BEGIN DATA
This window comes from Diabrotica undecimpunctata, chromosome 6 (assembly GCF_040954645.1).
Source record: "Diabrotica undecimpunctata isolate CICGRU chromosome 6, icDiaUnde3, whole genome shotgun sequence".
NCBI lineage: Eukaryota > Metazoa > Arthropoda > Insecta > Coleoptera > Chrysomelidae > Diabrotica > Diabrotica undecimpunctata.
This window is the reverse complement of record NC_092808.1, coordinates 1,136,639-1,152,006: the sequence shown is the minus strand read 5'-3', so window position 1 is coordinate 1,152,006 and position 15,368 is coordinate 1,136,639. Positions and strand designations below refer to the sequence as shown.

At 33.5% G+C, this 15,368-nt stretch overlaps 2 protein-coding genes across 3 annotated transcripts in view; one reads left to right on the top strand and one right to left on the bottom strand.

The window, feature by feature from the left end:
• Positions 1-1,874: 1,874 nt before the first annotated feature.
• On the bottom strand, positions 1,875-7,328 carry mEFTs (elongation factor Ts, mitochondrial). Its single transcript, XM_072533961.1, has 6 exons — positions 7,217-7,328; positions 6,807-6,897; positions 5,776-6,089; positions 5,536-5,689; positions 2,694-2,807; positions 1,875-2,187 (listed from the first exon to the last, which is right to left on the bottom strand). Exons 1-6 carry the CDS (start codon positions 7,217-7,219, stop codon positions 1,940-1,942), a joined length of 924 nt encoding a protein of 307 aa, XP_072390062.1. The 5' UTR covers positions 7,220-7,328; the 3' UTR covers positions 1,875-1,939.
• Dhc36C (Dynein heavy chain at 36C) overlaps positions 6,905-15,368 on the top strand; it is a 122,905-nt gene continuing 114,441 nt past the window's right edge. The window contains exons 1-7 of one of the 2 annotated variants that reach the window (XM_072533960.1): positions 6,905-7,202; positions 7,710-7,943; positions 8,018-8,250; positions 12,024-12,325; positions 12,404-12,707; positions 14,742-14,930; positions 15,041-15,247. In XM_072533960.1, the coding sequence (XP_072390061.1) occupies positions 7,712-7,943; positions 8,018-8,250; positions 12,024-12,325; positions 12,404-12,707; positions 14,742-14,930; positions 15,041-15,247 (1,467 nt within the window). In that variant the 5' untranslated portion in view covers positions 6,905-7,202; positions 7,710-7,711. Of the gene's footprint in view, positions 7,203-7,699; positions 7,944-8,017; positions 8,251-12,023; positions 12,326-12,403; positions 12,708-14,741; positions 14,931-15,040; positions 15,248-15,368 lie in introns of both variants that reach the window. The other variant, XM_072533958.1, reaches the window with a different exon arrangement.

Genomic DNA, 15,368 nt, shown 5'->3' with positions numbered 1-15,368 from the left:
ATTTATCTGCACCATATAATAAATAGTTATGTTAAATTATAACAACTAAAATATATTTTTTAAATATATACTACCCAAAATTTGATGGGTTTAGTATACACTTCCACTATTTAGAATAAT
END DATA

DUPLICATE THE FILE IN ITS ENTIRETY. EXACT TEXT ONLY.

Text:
This window comes from Diabrotica undecimpunctata, chromosome 6 (assembly GCF_040954645.1).
Source record: "Diabrotica undecimpunctata isolate CICGRU chromosome 6, icDiaUnde3, whole genome shotgun sequence".
NCBI lineage: Eukaryota > Metazoa > Arthropoda > Insecta > Coleoptera > Chrysomelidae > Diabrotica > Diabrotica undecimpunctata.
This window is the reverse complement of record NC_092808.1, coordinates 1,136,639-1,152,006: the sequence shown is the minus strand read 5'-3', so window position 1 is coordinate 1,152,006 and position 15,368 is coordinate 1,136,639. Positions and strand designations below refer to the sequence as shown.

At 33.5% G+C, this 15,368-nt stretch overlaps 2 protein-coding genes across 3 annotated transcripts in view; one reads left to right on the top strand and one right to left on the bottom strand.

The window, feature by feature from the left end:
• Positions 1-1,874: 1,874 nt before the first annotated feature.
• On the bottom strand, positions 1,875-7,328 carry mEFTs (elongation factor Ts, mitochondrial). Its single transcript, XM_072533961.1, has 6 exons — positions 7,217-7,328; positions 6,807-6,897; positions 5,776-6,089; positions 5,536-5,689; positions 2,694-2,807; positions 1,875-2,187 (listed from the first exon to the last, which is right to left on the bottom strand). Exons 1-6 carry the CDS (start codon positions 7,217-7,219, stop codon positions 1,940-1,942), a joined length of 924 nt encoding a protein of 307 aa, XP_072390062.1. The 5' UTR covers positions 7,220-7,328; the 3' UTR covers positions 1,875-1,939.
• Dhc36C (Dynein heavy chain at 36C) overlaps positions 6,905-15,368 on the top strand; it is a 122,905-nt gene continuing 114,441 nt past the window's right edge. The window contains exons 1-7 of one of the 2 annotated variants that reach the window (XM_072533960.1): positions 6,905-7,202; positions 7,710-7,943; positions 8,018-8,250; positions 12,024-12,325; positions 12,404-12,707; positions 14,742-14,930; positions 15,041-15,247. In XM_072533960.1, the coding sequence (XP_072390061.1) occupies positions 7,712-7,943; positions 8,018-8,250; positions 12,024-12,325; positions 12,404-12,707; positions 14,742-14,930; positions 15,041-15,247 (1,467 nt within the window). In that variant the 5' untranslated portion in view covers positions 6,905-7,202; positions 7,710-7,711. Of the gene's footprint in view, positions 7,203-7,699; positions 7,944-8,017; positions 8,251-12,023; positions 12,326-12,403; positions 12,708-14,741; positions 14,931-15,040; positions 15,248-15,368 lie in introns of both variants that reach the window. The other variant, XM_072533958.1, reaches the window with a different exon arrangement.

Genomic DNA, 15,368 nt, shown 5'->3' with positions numbered 1-15,368 from the left:
ATTTATCTGCACCATATAATAAATAGTTATGTTAAATTATAACAACTAAAATATATTTTTTAAATATATACTACCCAAAATTTGATGGGTTTAGTATACACTTCCACTATTTAGAATAAT